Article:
There remains the apparent anomaly of the evergreen N. dombeyi sandwiched, on both sides of the Andes, by deciduous Nothofagus; in subcontinental climates below, and humid mountain climates above in Chile; but extending into the subcontinental climate of Argentinian Patagonia.
The other deciduous species of wide distribution, N. glauca, not studied by Weinberger, has its range within the range of N. obliqua, and in similar climates. N. alessandri and N. leoni, both deciduous, are of very restricted occurrence; and in climates at the more arid range of the more common N. obliqua and N. glauca.
The dispersonal of Nothofagus in South America shows a major difference from the pattern in New Zealand. Forest type maps, both published (1964) and seen in draft, show no major gaps in the distribution of Nothofagus in South America such as are found in New Zealand. Where there is enough moisture, and summer temperature, Nothofagus will grow except on the very cloudy oceanic flanks of the Cordillera de la Costa (Weinberger, 1973). This continuous distribution in its northern range exists despite a history of vulcanism that extends into the present day, as forest destroying lava flows, and volcanic ash showers up to 60 cm deep in the last 50 years. The coppicing ability of the widely distributed N. obliqua, N. glauca, N. alpina and N. pumilio in its more northern distribution may be connected with their survival after deep ash showers.
N. pumilio, which coppices at medium latitudes (37°-48° S.) (F. Schlegel pers. comm.) but not in the south of its range to 55° S., displays a parallel to the behaviour of N. cunninghamii; with only limited coppicing in Tasmania, but vigorous regeneration by this means in Victoria (Howard, 1973).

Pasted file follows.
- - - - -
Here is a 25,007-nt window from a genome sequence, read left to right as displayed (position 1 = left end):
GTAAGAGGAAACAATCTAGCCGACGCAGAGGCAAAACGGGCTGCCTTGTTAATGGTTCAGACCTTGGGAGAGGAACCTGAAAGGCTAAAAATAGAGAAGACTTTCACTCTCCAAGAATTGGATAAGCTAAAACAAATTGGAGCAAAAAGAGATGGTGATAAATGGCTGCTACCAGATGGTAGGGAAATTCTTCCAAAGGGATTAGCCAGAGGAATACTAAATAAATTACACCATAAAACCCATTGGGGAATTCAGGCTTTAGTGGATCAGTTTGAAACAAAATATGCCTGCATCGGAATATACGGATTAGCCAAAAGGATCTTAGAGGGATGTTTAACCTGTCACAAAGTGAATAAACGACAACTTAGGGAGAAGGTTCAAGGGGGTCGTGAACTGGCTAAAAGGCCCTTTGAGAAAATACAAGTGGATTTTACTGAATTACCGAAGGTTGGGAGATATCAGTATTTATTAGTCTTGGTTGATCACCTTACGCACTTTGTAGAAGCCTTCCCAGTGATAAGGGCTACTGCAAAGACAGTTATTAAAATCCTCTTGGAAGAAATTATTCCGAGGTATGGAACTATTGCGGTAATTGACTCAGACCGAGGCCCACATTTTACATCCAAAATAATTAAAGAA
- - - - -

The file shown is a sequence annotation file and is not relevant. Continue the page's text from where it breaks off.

In the southern part of its range, Nothofagus is represented by three species, only one of which reproduces vegetatively there (N. antarctica). Yet this southern range of the three species includes ice sheets today reaching sea level, and still Nothofagus has made its way on to all the glacier fragmented landscape of the Southern Chilean ‘Canales’.page 42
Comparing this over-all distribution with the fragmentation of New Zealand's Nothofagus by Pleistocene ice, and by recent vulcanism (Wardle, 1964), one associated factor differing is the presence of terrestrial mammals indigenous to South America; and among these, notably the great variety of rodents. Little seems known of their food preferences but a parallel with the European squirrel as a seed eater, transporter and forgetful storer is apt, as one possible explanation of seed transport of Nothofagus in South America.
The isolation of the large land mass of South America from the north, from Cretaceous to Plio-Pleistocene times (Graham, 1972), has apparently been allowed sufficient genetic diversity to persist in Nothofagus on a large land mass. This diversity is expressed by the vegetative reproduction of four species and the deciduous character of six species, both characters absent from New Zealand Nothofagus. Australia, with a larger land mass, has likewise among its three species, the characters of vegetative reproduction and deciduousness.
This paper is in two parts, the first dealing with Nothofagus and the vegetation surrounding its forests in the Magellanic areas of Chile and Argentina. The second part, to appear in a subsequent issue, deals with forest distribution in the more temperate regions, around latitude 41° S., and more comparable climatically with New Zealand.